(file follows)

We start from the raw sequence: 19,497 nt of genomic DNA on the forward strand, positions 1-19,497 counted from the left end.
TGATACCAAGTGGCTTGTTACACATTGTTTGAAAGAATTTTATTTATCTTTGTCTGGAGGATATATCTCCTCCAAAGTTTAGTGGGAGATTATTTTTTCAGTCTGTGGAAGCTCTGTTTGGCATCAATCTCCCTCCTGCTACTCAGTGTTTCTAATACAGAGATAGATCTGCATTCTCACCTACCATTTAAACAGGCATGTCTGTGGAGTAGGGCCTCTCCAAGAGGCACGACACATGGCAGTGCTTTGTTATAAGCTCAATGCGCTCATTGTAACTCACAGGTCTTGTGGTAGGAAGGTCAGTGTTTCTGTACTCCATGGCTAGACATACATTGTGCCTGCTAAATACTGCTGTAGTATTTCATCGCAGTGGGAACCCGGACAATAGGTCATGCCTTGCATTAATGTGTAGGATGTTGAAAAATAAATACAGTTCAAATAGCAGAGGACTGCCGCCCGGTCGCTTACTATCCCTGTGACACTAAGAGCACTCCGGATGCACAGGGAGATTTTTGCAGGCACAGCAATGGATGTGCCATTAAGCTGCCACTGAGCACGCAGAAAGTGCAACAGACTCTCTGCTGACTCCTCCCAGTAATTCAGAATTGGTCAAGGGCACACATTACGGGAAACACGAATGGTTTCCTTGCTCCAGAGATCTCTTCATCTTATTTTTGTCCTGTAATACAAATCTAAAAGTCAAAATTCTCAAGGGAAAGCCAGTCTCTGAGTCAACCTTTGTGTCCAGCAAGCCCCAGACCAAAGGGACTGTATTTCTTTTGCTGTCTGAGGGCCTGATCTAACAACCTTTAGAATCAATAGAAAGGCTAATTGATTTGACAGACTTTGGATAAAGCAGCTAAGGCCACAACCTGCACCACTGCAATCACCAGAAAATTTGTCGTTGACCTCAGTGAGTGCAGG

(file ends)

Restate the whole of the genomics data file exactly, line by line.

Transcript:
We start from the raw sequence: 19,497 nt of genomic DNA on the forward strand, positions 1-19,497 counted from the left end.
TGATACCAAGTGGCTTGTTACACATTGTTTGAAAGAATTTTATTTATCTTTGTCTGGAGGATATATCTCCTCCAAAGTTTAGTGGGAGATTATTTTTTCAGTCTGTGGAAGCTCTGTTTGGCATCAATCTCCCTCCTGCTACTCAGTGTTTCTAATACAGAGATAGATCTGCATTCTCACCTACCATTTAAACAGGCATGTCTGTGGAGTAGGGCCTCTCCAAGAGGCACGACACATGGCAGTGCTTTGTTATAAGCTCAATGCGCTCATTGTAACTCACAGGTCTTGTGGTAGGAAGGTCAGTGTTTCTGTACTCCATGGCTAGACATACATTGTGCCTGCTAAATACTGCTGTAGTATTTCATCGCAGTGGGAACCCGGACAATAGGTCATGCCTTGCATTAATGTGTAGGATGTTGAAAAATAAATACAGTTCAAATAGCAGAGGACTGCCGCCCGGTCGCTTACTATCCCTGTGACACTAAGAGCACTCCGGATGCACAGGGAGATTTTTGCAGGCACAGCAATGGATGTGCCATTAAGCTGCCACTGAGCACGCAGAAAGTGCAACAGACTCTCTGCTGACTCCTCCCAGTAATTCAGAATTGGTCAAGGGCACACATTACGGGAAACACGAATGGTTTCCTTGCTCCAGAGATCTCTTCATCTTATTTTTGTCCTGTAATACAAATCTAAAAGTCAAAATTCTCAAGGGAAAGCCAGTCTCTGAGTCAACCTTTGTGTCCAGCAAGCCCCAGACCAAAGGGACTGTATTTCTTTTGCTGTCTGAGGGCCTGATCTAACAACCTTTAGAATCAATAGAAAGGCTAATTGATTTGACAGACTTTGGATAAAGCAGCTAAGGCCACAACCTGCACCACTGCAATCACCAGAAAATTTGTCGTTGACCTCAGTGAGTGCAGG